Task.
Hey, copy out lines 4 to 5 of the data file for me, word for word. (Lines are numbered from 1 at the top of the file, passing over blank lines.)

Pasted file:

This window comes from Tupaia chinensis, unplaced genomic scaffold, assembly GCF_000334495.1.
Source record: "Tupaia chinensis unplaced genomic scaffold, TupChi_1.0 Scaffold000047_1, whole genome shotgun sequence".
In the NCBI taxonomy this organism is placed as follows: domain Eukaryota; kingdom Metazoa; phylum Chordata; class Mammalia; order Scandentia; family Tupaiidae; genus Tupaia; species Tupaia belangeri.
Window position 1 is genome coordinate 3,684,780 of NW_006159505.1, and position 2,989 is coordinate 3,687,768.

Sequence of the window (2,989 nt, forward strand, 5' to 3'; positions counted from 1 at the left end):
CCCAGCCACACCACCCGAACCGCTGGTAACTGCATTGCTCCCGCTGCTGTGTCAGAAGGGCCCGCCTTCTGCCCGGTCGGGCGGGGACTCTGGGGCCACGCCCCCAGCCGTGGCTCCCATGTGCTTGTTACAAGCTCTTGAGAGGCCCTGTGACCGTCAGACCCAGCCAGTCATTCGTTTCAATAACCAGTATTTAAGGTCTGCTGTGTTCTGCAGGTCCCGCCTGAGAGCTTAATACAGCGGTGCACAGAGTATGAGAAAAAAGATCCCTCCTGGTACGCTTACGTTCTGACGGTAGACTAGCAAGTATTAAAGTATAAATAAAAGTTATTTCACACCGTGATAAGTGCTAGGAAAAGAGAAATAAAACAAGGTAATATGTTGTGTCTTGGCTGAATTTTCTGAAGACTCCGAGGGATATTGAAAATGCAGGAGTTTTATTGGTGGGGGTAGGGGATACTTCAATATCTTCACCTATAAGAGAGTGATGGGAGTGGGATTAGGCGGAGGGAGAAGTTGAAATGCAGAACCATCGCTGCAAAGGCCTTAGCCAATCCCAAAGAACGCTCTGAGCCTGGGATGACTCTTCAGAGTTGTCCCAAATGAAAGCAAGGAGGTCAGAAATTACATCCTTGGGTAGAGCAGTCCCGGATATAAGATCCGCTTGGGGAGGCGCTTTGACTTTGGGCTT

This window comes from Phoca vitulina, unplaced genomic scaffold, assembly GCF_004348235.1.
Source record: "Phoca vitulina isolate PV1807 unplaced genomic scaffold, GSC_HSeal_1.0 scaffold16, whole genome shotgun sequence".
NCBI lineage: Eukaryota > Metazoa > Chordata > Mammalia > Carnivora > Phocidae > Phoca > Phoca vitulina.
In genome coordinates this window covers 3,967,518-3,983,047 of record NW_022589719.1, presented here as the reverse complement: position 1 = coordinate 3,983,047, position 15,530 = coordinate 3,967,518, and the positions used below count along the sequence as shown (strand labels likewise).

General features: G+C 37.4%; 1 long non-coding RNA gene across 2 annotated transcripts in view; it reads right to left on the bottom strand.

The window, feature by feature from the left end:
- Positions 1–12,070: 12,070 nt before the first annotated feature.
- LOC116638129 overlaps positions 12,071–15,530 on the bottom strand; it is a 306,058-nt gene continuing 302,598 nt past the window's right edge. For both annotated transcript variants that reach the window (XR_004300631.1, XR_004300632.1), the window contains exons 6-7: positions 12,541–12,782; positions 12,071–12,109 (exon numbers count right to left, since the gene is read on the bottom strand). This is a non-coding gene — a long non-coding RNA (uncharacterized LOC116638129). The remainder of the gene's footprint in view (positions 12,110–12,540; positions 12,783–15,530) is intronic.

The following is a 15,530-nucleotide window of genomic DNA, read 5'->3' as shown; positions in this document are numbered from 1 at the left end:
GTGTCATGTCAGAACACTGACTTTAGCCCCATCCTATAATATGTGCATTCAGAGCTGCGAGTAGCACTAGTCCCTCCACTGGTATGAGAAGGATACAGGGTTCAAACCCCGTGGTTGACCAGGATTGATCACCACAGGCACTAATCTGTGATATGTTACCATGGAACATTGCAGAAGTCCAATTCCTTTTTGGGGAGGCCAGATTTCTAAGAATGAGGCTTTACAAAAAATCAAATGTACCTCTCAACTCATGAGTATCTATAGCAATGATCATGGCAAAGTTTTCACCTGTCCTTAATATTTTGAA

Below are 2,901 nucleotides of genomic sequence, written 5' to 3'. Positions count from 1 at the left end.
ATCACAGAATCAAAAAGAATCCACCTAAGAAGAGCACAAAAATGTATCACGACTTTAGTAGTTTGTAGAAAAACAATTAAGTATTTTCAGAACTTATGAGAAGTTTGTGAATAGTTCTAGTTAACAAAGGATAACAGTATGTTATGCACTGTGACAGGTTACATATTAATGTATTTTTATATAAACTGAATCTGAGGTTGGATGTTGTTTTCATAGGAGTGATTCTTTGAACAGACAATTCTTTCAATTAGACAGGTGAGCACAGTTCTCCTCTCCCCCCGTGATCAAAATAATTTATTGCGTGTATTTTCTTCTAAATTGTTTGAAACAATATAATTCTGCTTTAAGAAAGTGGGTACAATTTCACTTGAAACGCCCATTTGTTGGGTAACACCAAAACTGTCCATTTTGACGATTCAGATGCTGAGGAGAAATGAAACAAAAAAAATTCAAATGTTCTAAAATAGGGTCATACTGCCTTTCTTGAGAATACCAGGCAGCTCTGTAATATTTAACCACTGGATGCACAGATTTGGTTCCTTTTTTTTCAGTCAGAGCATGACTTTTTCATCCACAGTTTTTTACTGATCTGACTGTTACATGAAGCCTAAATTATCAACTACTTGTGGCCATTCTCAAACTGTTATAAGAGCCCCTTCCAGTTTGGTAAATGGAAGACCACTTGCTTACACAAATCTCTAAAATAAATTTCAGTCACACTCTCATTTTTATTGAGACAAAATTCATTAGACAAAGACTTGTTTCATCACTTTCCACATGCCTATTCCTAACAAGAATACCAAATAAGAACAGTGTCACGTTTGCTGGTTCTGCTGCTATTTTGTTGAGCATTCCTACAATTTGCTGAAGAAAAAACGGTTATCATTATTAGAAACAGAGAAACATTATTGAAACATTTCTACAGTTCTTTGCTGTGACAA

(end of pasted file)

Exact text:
Window position 1 is genome coordinate 3,684,780 of NW_006159505.1, and position 2,989 is coordinate 3,687,768.

Sequence of the window (2,989 nt, forward strand, 5' to 3'; positions counted from 1 at the left end):